Asheville gang fighting efforts curb gun crime

By Clarke Morrison • June 12, 2009 02:12 PM

ASHEVILLE — The Los Angeles-entrenched Crips gang once had members operating so brazenly in Asheville they made their own video and posted it on YouTube. Most of the men in that video now face criminal charges, law enforcement agencies said Thursday in a show of what they’ve done to curb gang and gun crime.

Thirty Crips gang members now face 140 felony charges filed since 2006, Asheville police Capt. Tim Splain said at a news conference. Calls involving guns ? down in 2008 for the first time in years ? continue to drop.

Police have identified about three dozen Crips members operating primarily out of the Lee Walker Heights and Klondyke Homes public housing complexes in Asheville, the department said.

?They terrorize the neighborhoods,? Asheville Police Chief Bill Hogan said. ?We know of cases where robberies occurred on numerous occasions, (and) they are not reported because (gang members) dominate the neighborhood and frighten people.?

There is no doubt police have made their presence known in Lee Walker Heights, said Tony Edwards, who on Thursday was visiting relatives living in the complex.

?It’s made a difference,? Edwards said.

But not everyone believes that has been entirely a good thing, said Angie Bangura, who moved into Lee Walker in November with her three children.

?I have seen a lot more police, but they seem to be pinpointing the wrong people,? Bangura said. ?I saw them swarm a visitor and ask for an ID.?

Splain at the Thursday news conference played the YouTube video, which showed Crips members outside a building at Lee Walker Heights boasting of their gang affiliation.

?This should be kind of a wake-up call,? Splain said.

Numbers look better

Law enforcement agencies said coordinated and focused attention on gang crime in Asheville and surrounding areas has led to the drop in gang activity and gang-related crime.

City police in 2004 recorded 713 calls for service involving guns. That number climbed to 859 in 2006, a 20 percent increase.

In 2007, police recorded 891 gun calls, including 50 gunshot wounds, 574 reports of gunshots and 267 reports of a person with a gun. The number of calls declined 12 percent to 788 in 2008, and the number is 212 through the first five months of this year. That rate would put the total at an estimated 534 by year’s end, a drop of 40 percent from the peak in 2007.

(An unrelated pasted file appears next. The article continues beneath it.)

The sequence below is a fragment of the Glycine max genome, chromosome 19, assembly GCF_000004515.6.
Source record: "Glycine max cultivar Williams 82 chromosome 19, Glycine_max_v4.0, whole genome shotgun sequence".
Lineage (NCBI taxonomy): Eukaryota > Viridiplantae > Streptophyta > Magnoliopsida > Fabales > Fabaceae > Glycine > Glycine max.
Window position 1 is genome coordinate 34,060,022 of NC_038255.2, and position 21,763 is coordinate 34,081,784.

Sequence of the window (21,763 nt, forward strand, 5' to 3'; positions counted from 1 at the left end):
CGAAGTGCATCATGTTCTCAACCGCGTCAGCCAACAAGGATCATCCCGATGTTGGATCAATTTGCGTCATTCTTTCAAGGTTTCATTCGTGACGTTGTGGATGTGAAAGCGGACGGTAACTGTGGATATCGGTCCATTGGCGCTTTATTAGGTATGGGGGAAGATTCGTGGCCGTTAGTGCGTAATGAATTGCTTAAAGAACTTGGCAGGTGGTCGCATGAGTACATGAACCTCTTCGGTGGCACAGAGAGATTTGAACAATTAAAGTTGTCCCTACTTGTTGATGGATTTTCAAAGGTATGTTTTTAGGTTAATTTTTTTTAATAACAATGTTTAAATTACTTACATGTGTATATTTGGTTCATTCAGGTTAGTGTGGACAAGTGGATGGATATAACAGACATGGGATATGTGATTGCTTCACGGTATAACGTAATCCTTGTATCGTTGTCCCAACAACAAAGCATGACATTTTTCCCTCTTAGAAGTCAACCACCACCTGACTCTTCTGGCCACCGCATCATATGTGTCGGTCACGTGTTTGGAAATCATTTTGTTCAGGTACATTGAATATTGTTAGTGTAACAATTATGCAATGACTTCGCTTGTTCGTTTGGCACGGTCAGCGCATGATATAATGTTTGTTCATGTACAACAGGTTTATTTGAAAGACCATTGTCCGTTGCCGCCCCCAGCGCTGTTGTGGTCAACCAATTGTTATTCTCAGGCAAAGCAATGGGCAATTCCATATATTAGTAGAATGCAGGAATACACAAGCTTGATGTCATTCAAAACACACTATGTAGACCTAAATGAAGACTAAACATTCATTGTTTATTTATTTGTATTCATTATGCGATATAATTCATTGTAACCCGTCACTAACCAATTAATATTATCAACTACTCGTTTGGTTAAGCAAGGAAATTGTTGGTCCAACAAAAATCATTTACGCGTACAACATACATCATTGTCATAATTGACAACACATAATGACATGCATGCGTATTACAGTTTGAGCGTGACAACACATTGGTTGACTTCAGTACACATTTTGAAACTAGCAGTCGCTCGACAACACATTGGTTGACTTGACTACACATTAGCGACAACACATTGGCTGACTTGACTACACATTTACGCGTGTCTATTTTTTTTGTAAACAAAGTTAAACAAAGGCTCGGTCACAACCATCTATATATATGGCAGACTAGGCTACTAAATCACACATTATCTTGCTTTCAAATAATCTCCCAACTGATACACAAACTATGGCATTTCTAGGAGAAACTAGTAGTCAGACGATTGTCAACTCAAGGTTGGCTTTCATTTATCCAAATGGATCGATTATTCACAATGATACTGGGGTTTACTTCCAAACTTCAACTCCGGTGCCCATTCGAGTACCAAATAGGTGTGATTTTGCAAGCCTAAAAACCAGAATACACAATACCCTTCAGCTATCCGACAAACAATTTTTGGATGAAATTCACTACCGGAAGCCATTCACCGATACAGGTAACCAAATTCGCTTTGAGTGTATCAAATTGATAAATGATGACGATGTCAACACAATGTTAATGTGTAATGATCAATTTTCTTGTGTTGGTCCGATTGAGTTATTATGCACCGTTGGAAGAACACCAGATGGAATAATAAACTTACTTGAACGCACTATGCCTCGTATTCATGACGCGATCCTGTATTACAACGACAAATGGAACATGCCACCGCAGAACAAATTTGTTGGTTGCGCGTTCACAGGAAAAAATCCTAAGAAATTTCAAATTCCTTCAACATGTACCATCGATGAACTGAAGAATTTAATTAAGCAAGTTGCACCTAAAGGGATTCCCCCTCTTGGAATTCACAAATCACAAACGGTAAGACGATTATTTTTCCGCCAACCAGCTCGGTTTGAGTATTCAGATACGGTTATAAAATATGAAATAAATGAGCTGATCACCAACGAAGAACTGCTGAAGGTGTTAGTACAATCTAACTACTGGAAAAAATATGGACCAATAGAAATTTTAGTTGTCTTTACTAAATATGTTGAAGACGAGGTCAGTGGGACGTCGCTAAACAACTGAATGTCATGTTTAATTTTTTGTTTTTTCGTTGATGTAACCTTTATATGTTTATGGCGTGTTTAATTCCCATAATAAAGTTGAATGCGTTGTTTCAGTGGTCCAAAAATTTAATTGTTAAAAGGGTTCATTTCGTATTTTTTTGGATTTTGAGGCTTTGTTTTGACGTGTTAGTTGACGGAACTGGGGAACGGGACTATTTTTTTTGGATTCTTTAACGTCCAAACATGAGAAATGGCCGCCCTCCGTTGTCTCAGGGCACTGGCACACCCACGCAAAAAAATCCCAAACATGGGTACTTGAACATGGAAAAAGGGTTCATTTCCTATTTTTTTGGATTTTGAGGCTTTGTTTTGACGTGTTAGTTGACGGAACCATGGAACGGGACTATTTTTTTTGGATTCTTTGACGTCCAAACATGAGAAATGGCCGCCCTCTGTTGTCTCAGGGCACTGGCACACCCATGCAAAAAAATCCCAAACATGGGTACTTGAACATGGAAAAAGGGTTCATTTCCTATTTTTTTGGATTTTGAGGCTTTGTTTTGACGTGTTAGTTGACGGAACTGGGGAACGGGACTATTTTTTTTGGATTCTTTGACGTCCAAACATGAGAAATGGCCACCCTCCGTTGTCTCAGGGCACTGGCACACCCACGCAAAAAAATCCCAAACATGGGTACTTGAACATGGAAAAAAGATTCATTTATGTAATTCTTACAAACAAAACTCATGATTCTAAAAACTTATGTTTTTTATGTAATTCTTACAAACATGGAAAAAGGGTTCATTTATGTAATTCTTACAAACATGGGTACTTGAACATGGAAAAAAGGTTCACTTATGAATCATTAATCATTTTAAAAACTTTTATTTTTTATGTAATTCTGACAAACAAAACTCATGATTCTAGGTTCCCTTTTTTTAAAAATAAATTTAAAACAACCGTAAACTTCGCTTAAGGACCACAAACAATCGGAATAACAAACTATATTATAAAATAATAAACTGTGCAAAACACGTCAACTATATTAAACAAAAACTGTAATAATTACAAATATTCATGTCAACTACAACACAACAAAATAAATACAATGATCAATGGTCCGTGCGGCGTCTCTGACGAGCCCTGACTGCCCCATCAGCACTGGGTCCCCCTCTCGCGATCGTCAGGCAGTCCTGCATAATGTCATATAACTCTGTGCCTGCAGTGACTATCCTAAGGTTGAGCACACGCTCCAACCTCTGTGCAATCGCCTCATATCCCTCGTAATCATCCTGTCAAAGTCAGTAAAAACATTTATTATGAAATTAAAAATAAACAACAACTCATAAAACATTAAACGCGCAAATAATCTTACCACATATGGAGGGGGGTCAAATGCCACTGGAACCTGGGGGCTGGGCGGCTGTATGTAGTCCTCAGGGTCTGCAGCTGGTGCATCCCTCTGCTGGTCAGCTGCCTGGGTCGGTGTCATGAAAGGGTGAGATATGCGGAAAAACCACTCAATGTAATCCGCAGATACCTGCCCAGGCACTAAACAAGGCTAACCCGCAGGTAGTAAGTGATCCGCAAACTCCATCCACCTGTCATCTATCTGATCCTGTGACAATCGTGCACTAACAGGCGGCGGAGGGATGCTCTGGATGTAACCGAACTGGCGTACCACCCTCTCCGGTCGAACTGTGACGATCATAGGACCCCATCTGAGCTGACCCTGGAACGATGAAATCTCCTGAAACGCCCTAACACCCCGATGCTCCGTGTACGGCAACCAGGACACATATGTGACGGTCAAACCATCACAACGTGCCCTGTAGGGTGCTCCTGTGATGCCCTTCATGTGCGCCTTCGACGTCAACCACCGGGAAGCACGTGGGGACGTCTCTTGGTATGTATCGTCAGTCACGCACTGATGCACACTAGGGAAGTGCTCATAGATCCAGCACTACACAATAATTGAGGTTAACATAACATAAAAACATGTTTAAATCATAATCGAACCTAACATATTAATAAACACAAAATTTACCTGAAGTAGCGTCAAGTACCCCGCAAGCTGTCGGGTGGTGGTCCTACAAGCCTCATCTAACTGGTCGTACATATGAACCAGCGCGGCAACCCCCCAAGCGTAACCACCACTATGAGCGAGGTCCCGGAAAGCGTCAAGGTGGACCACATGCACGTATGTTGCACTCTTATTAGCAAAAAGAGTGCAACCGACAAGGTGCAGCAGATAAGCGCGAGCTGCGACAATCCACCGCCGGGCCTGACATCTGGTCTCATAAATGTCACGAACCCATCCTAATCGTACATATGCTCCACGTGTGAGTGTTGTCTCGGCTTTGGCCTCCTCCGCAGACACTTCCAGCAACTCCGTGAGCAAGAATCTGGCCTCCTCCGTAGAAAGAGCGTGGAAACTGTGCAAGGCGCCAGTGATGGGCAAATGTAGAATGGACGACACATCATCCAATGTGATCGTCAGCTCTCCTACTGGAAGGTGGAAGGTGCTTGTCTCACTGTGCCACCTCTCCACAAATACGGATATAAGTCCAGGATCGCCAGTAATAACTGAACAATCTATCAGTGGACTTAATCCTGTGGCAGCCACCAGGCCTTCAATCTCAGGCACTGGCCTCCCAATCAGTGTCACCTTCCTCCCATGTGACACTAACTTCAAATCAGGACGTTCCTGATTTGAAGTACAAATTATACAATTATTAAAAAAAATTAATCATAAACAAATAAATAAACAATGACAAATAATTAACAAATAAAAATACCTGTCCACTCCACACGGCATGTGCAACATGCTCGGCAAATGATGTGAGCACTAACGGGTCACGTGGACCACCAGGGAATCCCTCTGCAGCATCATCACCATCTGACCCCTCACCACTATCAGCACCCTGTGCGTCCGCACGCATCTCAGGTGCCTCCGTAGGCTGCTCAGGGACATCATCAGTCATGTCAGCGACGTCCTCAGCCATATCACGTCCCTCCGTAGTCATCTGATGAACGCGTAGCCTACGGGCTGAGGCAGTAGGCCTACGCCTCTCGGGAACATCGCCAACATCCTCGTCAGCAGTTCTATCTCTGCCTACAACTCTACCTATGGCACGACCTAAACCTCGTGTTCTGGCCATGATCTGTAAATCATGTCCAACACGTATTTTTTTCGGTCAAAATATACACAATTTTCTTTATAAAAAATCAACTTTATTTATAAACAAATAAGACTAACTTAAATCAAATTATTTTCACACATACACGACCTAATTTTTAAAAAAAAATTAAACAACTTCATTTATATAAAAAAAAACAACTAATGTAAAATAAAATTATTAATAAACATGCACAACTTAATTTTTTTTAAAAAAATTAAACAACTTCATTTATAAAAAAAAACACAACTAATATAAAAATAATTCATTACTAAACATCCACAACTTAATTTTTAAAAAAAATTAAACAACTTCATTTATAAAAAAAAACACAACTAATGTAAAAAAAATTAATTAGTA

?We have gotten ahead of the curve,? Hogan said. ?There has been a lot of collaboration.?

Asheville police formed a gang unit in 2008, assigning two full-time investigators to the effort. The agency earlier this year joined with the Buncombe County and Henderson County sheriff’s offices to create the Western North Carolina Gang Task Force.

The agreement brought together five investigators in one office to share intelligence and resources, and allows officers to pursue suspects in gang-related crimes across jurisdictional boundaries.

Gang members are flagged in a records management system, and the information is shared with patrol officers, drug suppression officers and other agencies, Splain said.

?If they commit a crime, we recognize them as a gang member, and we give them special attention after that happens and try to get them prosecuted and dealt with in the most significant manner that we can,? he said.

A new focus

Buncombe County District Attorney Ron Moore said such sharing of information is crucial.

?We have a list of people who are validated gang members, and we’re checking them every week to see what new charges they’ve picked up,? he said. ?We’re trying to get them off the street for an extended period of time before they seriously hurt anybody.?

Henderson County Sheriff Rick Davis said an FBI report states that gang activity is moving out of the Charlotte metropolitan area into the Asheville and Hendersonville areas.

And Splain said local gang members appear to be changing their approach to crime.

?We hear from gang members that lots of them don’t sell drugs anymore, that the only thing they do is street robberies,? he said. ?They go out there and rob because it’s easier to do.?

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